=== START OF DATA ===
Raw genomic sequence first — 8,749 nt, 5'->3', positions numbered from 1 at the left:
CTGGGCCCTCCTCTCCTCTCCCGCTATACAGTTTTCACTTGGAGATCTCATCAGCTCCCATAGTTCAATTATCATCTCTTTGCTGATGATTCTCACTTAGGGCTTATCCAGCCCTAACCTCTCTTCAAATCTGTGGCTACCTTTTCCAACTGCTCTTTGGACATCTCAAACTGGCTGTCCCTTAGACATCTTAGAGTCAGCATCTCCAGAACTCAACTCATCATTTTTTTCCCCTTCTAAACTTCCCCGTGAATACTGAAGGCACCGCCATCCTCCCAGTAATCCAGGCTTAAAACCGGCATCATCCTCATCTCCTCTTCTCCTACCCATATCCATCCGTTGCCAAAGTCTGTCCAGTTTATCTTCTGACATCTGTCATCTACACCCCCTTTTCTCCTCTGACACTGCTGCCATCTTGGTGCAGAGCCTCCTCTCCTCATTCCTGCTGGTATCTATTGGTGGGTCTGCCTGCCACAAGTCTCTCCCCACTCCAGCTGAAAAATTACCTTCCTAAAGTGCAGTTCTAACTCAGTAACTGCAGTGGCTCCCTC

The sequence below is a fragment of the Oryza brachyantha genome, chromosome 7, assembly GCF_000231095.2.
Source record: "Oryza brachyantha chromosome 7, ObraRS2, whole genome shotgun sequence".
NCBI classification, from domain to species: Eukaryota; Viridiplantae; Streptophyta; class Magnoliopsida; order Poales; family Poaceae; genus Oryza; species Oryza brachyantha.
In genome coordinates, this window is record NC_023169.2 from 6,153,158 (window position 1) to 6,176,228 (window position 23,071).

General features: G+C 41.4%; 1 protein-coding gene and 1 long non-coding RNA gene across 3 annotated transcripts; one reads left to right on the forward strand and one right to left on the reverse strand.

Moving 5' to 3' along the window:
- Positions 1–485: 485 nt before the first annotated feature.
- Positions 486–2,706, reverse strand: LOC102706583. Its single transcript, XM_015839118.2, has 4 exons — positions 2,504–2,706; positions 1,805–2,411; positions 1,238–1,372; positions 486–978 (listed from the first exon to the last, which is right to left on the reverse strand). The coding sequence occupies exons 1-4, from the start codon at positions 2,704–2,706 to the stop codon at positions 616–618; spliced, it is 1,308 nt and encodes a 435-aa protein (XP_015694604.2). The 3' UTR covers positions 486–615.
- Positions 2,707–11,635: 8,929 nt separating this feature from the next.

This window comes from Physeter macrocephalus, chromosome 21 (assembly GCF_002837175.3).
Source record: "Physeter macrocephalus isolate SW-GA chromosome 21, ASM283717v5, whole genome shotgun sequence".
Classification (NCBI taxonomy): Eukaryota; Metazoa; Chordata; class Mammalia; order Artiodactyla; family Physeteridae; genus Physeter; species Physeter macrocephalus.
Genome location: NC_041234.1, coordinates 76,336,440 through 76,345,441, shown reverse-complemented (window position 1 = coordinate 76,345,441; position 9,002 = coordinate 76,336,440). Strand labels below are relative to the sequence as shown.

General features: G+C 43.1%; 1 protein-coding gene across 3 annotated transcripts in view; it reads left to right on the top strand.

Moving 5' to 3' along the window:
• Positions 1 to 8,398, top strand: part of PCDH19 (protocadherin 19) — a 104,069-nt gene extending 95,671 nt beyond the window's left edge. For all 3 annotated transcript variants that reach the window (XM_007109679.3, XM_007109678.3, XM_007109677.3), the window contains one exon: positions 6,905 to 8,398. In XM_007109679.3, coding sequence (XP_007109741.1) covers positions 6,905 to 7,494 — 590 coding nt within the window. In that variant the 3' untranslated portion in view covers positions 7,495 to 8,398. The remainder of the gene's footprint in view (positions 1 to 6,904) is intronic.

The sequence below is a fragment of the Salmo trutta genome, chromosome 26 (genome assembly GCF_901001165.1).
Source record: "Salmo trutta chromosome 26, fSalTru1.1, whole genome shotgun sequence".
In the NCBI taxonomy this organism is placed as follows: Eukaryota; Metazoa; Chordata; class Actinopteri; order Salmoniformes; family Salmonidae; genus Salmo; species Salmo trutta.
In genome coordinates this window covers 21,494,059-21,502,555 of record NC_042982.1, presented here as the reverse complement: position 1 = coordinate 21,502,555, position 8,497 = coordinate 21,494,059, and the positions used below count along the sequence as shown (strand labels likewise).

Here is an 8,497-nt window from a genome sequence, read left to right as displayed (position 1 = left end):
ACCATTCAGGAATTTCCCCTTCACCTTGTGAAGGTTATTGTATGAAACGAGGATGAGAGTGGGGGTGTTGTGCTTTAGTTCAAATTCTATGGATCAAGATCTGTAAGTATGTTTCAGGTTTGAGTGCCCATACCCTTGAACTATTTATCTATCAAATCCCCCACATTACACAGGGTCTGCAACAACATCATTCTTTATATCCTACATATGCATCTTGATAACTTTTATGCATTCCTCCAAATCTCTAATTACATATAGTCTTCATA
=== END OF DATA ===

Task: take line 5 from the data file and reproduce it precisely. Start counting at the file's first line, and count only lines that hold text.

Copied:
NCBI classification, from domain to species: Eukaryota; Viridiplantae; Streptophyta; class Magnoliopsida; order Poales; family Poaceae; genus Oryza; species Oryza brachyantha.